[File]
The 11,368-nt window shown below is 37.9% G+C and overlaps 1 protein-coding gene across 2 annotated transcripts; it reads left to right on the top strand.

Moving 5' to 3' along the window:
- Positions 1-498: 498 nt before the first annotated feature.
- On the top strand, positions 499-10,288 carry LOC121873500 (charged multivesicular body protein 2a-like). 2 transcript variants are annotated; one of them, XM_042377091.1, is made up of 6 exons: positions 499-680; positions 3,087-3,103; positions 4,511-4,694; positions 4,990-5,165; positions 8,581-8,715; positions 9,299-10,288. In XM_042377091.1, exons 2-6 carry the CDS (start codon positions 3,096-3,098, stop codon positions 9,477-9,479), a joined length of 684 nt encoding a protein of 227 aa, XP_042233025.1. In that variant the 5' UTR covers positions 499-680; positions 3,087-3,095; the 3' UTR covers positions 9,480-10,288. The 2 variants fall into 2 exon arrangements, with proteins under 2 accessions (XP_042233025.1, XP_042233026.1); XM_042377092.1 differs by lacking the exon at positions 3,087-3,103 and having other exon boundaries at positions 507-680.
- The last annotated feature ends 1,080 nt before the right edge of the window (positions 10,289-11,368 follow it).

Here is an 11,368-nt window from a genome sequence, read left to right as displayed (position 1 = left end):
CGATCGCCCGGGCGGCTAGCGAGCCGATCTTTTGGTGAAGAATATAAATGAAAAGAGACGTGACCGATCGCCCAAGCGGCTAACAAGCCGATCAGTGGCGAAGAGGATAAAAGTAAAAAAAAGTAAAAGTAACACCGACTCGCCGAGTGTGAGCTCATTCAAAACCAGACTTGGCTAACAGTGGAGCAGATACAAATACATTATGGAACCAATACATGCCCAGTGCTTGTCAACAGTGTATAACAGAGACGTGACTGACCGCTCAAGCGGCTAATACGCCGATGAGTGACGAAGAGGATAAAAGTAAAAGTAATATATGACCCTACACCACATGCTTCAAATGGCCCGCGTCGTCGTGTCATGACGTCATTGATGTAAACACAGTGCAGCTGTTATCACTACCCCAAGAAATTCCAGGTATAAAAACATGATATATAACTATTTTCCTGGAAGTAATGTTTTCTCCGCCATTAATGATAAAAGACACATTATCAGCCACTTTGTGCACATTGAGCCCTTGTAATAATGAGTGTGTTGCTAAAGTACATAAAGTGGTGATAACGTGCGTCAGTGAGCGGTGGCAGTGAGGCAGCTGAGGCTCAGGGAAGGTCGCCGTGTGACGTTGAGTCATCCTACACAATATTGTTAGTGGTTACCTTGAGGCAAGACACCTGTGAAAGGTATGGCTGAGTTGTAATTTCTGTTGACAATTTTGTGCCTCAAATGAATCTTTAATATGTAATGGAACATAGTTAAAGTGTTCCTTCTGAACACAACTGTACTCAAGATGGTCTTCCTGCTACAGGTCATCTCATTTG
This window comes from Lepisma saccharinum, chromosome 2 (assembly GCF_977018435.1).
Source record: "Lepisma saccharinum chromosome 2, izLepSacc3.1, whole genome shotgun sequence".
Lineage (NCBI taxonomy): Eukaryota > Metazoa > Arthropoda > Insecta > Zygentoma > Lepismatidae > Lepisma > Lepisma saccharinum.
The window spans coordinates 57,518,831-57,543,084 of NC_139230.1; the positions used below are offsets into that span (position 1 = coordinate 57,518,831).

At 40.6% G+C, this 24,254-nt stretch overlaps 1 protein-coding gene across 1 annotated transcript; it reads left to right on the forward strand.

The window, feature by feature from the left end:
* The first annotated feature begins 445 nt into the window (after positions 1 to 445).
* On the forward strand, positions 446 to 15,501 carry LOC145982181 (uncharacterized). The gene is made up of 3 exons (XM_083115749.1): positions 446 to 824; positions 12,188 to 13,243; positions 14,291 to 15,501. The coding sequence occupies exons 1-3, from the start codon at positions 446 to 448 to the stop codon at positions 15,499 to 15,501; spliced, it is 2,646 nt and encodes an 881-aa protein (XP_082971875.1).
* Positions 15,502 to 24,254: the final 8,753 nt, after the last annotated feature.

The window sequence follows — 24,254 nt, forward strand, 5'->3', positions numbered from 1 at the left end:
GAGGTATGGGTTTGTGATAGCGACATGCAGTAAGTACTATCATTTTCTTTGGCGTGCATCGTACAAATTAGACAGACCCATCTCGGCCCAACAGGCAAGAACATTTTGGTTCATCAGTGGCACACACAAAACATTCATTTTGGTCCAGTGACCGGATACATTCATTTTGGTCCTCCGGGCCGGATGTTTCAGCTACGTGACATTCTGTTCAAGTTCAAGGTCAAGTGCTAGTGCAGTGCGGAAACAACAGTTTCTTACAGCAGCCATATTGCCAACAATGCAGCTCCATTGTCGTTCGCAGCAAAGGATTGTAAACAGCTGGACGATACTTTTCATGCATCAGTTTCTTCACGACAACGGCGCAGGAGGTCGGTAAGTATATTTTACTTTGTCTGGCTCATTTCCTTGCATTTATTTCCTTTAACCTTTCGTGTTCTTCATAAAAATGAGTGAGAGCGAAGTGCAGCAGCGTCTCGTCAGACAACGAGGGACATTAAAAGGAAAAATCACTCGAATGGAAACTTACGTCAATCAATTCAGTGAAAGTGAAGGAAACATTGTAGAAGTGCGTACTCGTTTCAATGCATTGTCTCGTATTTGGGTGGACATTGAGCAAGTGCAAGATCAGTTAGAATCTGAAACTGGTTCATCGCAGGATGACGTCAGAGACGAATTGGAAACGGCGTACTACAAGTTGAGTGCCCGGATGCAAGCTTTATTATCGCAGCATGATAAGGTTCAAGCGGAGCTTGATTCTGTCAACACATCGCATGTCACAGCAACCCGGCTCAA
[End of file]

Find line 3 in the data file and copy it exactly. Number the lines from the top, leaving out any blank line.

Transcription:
- Positions 1-498: 498 nt before the first annotated feature.